While it didn’t feel appropriate to call this blog post part of the “Right to Capture” series, the theme is similarly linked by reducing your overall cost of living, and/or carbon footprint, using techniques that have been around for centuries. This blog post focuses on an ancient favorite: the Home Garden!
The worlds very first ‘home garden’ — think hunting and gathering humans — is thought to have been developed around 9000 BC, according to gardenvisit.com (The World’s First Garden, according to BBC). While the tools used to build today’s home garden may have changed drastically, the practice of growing flowers and (fruits, and) vegetables really hasn’t.
Returning to a previously helpful site, check out the City of Arlington website for some great ideas about planting edible home-gardens: Here – I mention edible, because if you’re treating the soils and pests naturally, you’ll get better produce! The first few steps really outline my own personal philosophy on maintaining a healthy home garden, so I’m adding it the excerpt below for reference:
“Step 1: Plant Healthy
Build and maintain healthy soil. It is important that you know your soil. Homeowners should order or purchase a simple but reliable soil test to find out what essential nutrients are currently available in their soil and to determine what additives may need to be added to provide the environment for a healthy landscape. For more information about soil testing procedures and prices go to soiltesting.tamu.edu. If you use fertilizers to add nutrients look for products that contain natural organic or slow-release fertilizers. Your yard is made up of a community of beneficial organisms that can help maintain your landscapes and the improper use of fertilizers can damage beneficial organisms in the soil which are essential for healthy soils and plants. Composting helps certain soil types hold nutrients and water, loosens clay soils which allows air and water into the soil and strengthens root growth. It also feeds the beneficial organisms so they will feed and protect your plants. Mulching stabilizes soil temperatures, prevents weeds, conserves water and helps feed soil for healthier plants. For more information on local Composting classes visit City of Arlington Recycling and Garbage. Plant Native – Planting with native or adaptive plants will provide beauty all year round in your garden.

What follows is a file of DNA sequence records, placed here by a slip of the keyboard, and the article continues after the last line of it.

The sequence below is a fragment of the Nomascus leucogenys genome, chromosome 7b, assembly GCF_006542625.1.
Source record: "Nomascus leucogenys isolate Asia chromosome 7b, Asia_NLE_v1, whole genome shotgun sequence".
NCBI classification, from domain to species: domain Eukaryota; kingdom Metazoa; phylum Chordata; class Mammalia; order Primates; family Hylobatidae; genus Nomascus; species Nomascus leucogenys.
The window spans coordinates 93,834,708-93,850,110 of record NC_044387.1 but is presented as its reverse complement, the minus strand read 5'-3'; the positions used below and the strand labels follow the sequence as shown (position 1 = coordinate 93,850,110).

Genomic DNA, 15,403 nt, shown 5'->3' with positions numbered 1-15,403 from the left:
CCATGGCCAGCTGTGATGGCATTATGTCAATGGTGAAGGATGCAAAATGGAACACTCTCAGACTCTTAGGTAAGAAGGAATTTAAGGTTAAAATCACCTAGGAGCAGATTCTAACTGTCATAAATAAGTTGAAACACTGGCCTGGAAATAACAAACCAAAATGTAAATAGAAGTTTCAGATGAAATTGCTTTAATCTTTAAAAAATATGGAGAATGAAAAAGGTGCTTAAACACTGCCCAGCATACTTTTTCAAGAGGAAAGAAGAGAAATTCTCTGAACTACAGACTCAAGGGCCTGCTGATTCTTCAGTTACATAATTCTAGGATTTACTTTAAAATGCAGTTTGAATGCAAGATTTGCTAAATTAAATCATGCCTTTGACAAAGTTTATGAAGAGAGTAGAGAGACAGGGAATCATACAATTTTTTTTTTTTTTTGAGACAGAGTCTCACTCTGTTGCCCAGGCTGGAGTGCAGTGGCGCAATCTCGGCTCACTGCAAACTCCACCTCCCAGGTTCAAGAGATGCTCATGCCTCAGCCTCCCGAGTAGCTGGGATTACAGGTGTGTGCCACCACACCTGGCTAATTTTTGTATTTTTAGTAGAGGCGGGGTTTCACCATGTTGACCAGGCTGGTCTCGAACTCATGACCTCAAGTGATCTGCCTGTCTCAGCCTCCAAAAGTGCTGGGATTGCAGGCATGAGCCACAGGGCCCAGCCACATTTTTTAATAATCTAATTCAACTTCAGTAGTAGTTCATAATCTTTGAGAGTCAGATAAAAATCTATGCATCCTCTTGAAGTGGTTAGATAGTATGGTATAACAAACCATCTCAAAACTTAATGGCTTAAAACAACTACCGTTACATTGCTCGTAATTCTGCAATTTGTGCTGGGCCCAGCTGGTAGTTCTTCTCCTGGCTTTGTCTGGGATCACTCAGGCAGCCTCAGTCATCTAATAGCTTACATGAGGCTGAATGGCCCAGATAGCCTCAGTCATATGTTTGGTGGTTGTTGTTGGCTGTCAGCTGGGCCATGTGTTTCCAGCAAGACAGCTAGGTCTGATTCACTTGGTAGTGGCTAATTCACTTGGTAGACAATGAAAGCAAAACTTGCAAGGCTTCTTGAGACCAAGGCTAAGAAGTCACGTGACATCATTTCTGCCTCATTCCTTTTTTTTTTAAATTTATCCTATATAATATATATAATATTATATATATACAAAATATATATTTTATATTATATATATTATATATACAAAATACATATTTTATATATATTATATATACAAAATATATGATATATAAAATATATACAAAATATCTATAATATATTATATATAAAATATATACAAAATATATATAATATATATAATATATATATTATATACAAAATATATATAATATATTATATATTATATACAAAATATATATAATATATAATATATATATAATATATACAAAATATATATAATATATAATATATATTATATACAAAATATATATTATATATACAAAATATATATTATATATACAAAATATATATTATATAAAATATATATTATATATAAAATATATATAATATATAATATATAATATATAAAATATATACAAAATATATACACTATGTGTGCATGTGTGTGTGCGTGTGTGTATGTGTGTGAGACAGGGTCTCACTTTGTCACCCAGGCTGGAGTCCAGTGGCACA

Make sure your plant selection is appropriate for your region. Develop a placement plan that uses native plants and drought tolerant species to decrease maintenance requirements. Seek the advice of a Texas Master Gardener, local nursery or local garden club about what plants or grasses are right for your landscape and soil type.”
Click the following link for the City of Arlington, Integrated Garden and Pest Management system: Here.
The additional steps outlined in this article are useful so please do continue on using the links provided above, but also note that you’ll likely need to read about what plants are local to your area, and when it’s best to plant them — along with some trial and error — as you get started on your own home garden! For example, while I’m by no means a green thumb yet, this year I’m experimenting with winterizing my tomato plants in hopes of re-using the same plant that grew tomatoes for us all summer long. I’ll keep the blog updated sparingly as we winter the winter together this year, though so far I’m planning to keep the tomatoes inside in the southern-facing window(s) of our home just in case we experience any fluke freezes this year!
Keep in mind also that there are a ton of ways to garden outside of adding a garden box to your backyard! There is also hydroponic and/or vertical farming (featured left) — which is a particularly helpful option to those with smaller yard space or for people living in apartments. Additionally, vertical gardens can be really effective in helping you offset not only your cost of veggies year-round, but also are effective in managing the adverse effects of poor weather, since they’re slightly more mobile than your typical raised bed.
For those of you advanced gardening students that are ready to move on to the full farm-to-table lifestyle, please continue to read on this week for more tips!